I’m so lonely. Some people wish everything could be a little quieter. Others wish for a break from the peace and quiet and they dream of the phone ringing or a horde of guests arriving. The secret is to arrange a few things in advance. Invite people for supper, get a friend to go with you to a movie, or organise a day or two away in a different place. Don’t wait until the festive season is upon you before doing something about your social calendar. It’s not going to happen by itself.
Exercise inertia. Most people give their exercise regimes a break during the festive season. It is, after all, the end of the year. Problem is, many people overindulge completely on the food front at the same time, and coupled with a fortnight of couch-potato-ism, your waistline might be expanding at the rate of knots. Go for a walk with the family, run along the beach, play volleyball. Do anything to burn up those extra calories. And get back into it early in the new year.
Credit card crisis. The last of the Big Spenders. If that describes you in the shopping centre with your Christmas bonus and your credit card, you’re obviously a sucker for all those Christmas ads. And you’re going to be stony broke in January, and depressed in February when the credit card statements start arriving. Point is that you can probably buy just as nice a present for R100 as you can for R200, or R400. You just need to plan it well. It’s the thought that counts, not the size of the present.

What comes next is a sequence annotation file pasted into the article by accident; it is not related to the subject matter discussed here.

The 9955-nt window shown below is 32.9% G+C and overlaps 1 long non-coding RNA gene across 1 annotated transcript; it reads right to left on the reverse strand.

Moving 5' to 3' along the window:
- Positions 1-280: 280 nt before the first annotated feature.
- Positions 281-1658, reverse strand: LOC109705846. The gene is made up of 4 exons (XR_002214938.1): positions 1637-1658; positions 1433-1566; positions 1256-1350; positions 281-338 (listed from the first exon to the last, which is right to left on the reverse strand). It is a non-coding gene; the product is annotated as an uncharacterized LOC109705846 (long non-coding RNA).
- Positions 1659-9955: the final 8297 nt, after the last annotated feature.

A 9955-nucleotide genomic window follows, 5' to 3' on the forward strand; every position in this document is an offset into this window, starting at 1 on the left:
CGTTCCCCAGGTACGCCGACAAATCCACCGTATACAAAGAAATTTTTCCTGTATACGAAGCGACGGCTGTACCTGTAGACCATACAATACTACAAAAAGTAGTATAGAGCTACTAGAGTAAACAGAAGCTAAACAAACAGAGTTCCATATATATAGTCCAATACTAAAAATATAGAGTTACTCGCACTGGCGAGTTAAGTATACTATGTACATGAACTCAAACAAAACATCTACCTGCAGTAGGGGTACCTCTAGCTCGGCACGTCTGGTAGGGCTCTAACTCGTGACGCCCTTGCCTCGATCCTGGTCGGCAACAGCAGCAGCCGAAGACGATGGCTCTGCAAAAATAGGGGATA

Sunburn stress. The sun in the southern hemisphere is vicious , and skin cancer is a real danger. And remember that the damage is cumulative. Burning yourself to a crisp or having a whimpering and sunburnt child on your hands, is no way to spend Christmas. Speak to your pharmacist and get a high-factor sunblock before you head for the beach. And speaking of the beach – watch out for bluebottles or pieces of broken glass in the sand.
Crowd control. Think of Christmas, and what many people see are teeming masses of people in a shopping centre, all of them with a mission, and accompanied by at least two unwilling and exhausted kids. It can be avoided – do your gift shopping in November and do a bulk grocery shop before 18 December. Milling crowds can be exhausting, and elicit everything but the Christmas spirit in you. In fact, it can bring on a bout of trolley rage.